3.2. Predicting Participation for Eligible Respondents
A further examination was then conducted on the 533 respondents who met the inclusion criteria. Univariate analyses indicated that the eligible respondents who were interested in participating in the online intervention (62.7% of respondents) were older , ; Cohen’s effect size = 0.18) and had significantly lower levels of personal stigma , ; Cohen’s effect size = 0.25). Those who had experienced depression at some time in their life (OR = 1.89) and those currently suffering depression (OR = 1.56) were also more likely to indicate interest in participation in the online intervention. No other demographic differences were found (see Table 1).
The logistic regression analysis (Table 3) indicated that amongst eligible respondents stigma was the only significant predictor of interest in participating in the online study with respondents reporting higher stigma being less likely to express an interest in participating in the online project (OR = 0.75, , CI ). The model only accounted for 3.3% of the variance in participation interest. No significant interactions were found between current depression status, stigma, and age.
3.3. Factors Discouraging Participation
Factors discouraging participation were examined both for the total sample of participants who indicated that they would not consider participating in the project and for the subsample of respondents who were eligible but not interested. Of the total sample of 2177 respondents who indicated they would not consider participating in the intervention trial, 277 (13%) reported their reasons for not wanting to participate. In comparison, 193 of the 199 participants (97%) who were eligible, but not willing to participate, reported reasons for their decision. Response themes are summarised for both subsamples in Figure 2. While almost 30% of participants providing data from the full sample and approximately 22% of the eligible respondents indicated “no reason” or “not interested” in response to why they declined to participate, being “too busy” and not having the time to devote to the research study was the most reported theme in both groups (41.5% full sample, 43% eligible respondents). Stigma or embarrassment associated with depression and a preference to deal with problems by oneself and not discuss issues related to depression was also reported by a substantial proportion of respondents (deal alone: 11.2% full sample, 12.4% eligible respondents). Other reasons for declining participation included self-exclusion from the study on the basis that they did not believe the program would be relevant for them (not relevant: 5.4% full sample, 3.1% eligible respondents), that they had concerns relating to maintaining privacy and confidentiality within the study context (privacy concerns: 4.7% full sample, 5.2% eligible respondents), and that the study would not prove any benefit or concern that the intervention would have a negative effect (lack of confidence: 4.3% full sample, 3.6% eligible respondents). In addition, a small proportion of people declined as a result of being unsure as to what would be involved in the study, disliking some aspect of the study design, or having adequate treatment or professional knowledge as a student or other healthcare service person (see Figure 2). Furthermore, some participants reported personal reasons for not participating including disability or language barriers inhibiting participation. Other reasons included practicalities with the timing of the study and unreliable computer or Internet access.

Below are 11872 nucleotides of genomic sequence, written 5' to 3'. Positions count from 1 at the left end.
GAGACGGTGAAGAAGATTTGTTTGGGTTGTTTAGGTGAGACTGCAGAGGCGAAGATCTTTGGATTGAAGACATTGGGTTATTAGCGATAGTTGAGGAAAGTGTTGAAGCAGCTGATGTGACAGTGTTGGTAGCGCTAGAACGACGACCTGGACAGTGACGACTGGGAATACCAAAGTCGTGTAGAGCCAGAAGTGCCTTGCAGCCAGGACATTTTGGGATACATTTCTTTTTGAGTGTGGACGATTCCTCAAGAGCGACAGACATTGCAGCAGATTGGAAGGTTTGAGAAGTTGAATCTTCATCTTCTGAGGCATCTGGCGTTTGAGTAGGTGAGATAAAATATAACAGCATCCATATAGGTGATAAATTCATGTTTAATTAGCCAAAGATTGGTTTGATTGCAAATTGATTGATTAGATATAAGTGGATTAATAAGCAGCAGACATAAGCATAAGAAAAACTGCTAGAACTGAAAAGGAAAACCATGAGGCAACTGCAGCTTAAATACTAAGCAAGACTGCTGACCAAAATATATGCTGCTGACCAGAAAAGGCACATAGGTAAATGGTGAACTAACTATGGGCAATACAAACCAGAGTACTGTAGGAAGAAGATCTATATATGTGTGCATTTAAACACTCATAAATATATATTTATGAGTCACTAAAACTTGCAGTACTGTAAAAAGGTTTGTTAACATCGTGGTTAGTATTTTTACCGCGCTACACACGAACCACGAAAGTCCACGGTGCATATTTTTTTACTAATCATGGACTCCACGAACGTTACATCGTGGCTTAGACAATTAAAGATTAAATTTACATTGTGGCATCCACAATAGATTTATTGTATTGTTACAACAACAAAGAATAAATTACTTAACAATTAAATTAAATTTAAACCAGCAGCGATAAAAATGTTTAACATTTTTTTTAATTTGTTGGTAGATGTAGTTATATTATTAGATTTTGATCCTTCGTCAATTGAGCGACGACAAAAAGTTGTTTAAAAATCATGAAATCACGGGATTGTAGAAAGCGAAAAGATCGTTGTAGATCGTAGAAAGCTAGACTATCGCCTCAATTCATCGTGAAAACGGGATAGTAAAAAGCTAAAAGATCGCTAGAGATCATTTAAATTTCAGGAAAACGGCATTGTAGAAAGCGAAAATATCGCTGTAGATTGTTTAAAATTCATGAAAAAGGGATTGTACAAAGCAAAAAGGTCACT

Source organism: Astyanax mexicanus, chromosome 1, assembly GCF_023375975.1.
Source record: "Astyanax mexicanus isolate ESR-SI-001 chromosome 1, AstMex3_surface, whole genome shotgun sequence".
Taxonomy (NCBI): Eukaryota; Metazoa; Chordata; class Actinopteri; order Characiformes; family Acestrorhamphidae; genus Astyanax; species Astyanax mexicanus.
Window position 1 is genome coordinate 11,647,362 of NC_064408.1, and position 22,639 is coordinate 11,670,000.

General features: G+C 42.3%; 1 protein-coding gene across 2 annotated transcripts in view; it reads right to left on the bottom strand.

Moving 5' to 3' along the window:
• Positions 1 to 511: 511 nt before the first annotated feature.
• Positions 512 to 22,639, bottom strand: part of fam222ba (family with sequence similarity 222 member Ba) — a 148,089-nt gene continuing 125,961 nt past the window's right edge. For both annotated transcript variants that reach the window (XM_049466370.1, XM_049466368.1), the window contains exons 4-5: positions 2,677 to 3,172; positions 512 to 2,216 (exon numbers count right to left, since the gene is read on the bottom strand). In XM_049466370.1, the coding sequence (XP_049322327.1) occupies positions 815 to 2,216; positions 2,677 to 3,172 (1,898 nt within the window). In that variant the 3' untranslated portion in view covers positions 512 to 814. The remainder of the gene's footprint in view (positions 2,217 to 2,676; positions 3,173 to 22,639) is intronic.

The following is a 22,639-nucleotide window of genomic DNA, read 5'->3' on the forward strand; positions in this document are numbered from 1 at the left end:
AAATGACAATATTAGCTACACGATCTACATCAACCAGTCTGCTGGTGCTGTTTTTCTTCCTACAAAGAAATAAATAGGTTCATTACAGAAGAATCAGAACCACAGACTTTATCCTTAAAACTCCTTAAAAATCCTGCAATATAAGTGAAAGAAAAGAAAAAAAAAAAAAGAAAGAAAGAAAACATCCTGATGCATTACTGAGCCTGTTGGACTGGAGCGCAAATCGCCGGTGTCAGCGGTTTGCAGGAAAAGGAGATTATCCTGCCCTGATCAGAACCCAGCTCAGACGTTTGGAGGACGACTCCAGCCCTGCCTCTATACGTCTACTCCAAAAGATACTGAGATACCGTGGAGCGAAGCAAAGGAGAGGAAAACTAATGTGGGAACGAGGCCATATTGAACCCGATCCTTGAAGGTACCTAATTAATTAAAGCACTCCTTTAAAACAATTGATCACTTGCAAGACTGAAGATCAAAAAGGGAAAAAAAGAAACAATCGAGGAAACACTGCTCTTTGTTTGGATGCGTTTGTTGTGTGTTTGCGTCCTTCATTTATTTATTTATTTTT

3.4. Factors Encouraging Participation in the Future